There is a clear distinction between the richer and the poorer states in India.

This is exemplified by the differences in living standards between the relatively prosperous southern states and the impoverished BIMARU (Bihar, Madhya Pradesh, Rajasthan and Uttar Pradesh) states.

However, while there is a divergence in growth between the states, a World Bank policy research working paper by Yue Li and others shows that there is convergence at a district and sub-district level.

To show this, the authors use household per capita consumption expenditure, obtained from the National Sample Survey (NSS) rounds in 2004-05 and 2011-12 as a measure of living standards.

They observe that between 2004 and 2012 the living standards strongly converged across districts and sub-districts.

Districts that were poorer in 2004, on average, grew faster between 2004 and 2012. Growth was the fastest in semi-urban areas, which lie between purely rural areas and cities.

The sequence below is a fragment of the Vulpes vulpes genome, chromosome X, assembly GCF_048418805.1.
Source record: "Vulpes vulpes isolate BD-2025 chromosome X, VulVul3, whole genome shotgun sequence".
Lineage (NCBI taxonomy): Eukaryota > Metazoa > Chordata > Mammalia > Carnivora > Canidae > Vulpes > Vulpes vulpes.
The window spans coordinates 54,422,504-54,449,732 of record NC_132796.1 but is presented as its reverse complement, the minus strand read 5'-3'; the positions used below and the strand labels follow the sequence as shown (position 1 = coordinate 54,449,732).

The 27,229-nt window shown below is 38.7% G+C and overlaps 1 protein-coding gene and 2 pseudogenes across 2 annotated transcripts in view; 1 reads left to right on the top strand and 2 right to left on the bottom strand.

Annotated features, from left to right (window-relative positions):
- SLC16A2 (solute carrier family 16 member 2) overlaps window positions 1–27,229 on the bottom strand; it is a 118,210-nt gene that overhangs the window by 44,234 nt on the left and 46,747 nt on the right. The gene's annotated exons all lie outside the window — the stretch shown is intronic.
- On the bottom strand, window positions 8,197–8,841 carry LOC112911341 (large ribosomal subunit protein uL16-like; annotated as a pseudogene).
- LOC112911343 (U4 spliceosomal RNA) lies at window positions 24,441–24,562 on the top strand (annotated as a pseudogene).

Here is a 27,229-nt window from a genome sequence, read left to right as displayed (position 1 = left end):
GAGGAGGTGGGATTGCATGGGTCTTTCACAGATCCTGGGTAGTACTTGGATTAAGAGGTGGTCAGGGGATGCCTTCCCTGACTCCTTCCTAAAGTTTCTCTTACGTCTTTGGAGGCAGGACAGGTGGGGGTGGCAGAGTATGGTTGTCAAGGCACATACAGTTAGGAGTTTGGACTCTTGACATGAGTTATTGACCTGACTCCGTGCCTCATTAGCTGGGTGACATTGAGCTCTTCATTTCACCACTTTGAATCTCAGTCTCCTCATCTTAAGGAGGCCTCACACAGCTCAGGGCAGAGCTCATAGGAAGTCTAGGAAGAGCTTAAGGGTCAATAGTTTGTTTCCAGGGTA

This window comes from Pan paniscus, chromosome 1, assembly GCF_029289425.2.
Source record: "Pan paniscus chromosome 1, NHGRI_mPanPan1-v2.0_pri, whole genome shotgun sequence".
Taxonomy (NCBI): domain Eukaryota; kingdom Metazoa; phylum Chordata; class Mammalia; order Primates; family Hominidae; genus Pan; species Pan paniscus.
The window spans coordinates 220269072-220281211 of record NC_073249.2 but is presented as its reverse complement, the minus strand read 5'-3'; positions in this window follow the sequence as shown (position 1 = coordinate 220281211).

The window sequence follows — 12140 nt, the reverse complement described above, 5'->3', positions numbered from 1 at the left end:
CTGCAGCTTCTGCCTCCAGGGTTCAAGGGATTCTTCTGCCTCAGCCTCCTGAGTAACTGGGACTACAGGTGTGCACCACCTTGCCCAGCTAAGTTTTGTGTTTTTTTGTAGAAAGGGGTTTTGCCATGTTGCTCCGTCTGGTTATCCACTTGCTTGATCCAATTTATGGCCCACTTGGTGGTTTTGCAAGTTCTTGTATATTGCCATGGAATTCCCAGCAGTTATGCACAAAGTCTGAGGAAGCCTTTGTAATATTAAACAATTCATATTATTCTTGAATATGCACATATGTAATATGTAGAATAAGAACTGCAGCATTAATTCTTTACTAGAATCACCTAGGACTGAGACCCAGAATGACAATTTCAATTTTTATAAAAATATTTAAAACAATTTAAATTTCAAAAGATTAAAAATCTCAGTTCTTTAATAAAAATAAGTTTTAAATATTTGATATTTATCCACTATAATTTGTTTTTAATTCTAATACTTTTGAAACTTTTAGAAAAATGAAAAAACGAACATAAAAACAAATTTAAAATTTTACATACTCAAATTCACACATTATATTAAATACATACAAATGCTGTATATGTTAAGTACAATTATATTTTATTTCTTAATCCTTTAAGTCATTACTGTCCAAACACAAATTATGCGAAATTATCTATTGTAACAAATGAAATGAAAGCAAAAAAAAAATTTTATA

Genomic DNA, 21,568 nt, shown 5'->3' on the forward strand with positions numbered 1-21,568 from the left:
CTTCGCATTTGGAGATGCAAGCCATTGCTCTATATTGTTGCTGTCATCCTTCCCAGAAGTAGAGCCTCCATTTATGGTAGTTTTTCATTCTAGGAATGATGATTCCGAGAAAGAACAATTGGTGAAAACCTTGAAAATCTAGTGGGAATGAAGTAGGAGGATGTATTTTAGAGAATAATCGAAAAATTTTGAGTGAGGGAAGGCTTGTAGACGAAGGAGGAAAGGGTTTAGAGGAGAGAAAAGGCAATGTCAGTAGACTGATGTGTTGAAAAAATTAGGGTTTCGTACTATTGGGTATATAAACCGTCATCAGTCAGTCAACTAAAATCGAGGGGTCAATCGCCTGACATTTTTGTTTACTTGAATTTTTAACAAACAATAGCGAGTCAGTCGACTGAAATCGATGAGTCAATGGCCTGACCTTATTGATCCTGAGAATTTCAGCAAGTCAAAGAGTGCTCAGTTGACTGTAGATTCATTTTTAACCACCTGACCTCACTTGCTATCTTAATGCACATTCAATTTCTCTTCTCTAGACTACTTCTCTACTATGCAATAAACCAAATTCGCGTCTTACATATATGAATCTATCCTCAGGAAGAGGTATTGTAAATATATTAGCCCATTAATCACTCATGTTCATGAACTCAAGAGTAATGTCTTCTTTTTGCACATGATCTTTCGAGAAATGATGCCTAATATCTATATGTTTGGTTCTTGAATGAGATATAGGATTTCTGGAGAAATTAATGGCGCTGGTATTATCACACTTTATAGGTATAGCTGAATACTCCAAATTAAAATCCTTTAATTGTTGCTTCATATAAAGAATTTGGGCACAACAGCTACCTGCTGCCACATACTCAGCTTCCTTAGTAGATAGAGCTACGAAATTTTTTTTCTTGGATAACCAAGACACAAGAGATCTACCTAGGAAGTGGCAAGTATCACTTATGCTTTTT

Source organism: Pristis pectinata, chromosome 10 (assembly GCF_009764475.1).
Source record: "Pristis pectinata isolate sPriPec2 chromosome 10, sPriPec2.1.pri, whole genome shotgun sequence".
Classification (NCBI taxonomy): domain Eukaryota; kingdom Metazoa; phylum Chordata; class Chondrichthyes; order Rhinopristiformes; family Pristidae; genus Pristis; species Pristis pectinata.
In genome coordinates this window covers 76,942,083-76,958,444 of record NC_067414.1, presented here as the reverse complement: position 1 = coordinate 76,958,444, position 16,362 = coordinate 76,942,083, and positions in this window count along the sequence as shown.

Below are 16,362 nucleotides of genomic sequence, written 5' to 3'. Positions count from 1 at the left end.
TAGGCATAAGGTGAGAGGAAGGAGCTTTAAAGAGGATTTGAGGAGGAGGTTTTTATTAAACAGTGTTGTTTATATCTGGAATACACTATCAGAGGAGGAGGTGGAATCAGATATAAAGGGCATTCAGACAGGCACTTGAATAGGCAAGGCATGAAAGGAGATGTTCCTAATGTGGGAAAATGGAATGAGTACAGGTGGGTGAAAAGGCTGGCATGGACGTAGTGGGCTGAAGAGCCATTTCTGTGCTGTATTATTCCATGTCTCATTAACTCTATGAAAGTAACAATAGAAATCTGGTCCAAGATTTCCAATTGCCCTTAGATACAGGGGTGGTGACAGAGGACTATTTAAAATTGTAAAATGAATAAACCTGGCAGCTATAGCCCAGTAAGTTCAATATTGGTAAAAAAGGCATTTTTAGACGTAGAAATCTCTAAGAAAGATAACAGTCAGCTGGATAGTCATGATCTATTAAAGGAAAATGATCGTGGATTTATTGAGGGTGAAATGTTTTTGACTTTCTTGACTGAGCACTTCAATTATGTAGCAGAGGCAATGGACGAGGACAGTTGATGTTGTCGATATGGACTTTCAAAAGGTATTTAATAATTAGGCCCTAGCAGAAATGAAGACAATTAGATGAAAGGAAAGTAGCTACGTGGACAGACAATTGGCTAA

The authors contend that the divergence between the states can be explained by the distribution of fast-growing regions. Poorer states are failing to catch up with the richer ones because they have a shortage of fast-growing districts.

The authors also analysed a range of factors to identify the best predictors of local economic growth.

They find that market access, the availability of electricity and connectivity are strong drivers of growth.

Surprisingly, they find that local governance and population density are not important determinants of growth.

Social factors such as the attainment of primary education and indicators of inclusion—such as higher access to finance, lower gender gaps in education, and greater social homogeneity—are strongly correlated with local growth.

Also Read: States Diverge, Cities Converge: Drivers of Local Growth Catch-up in India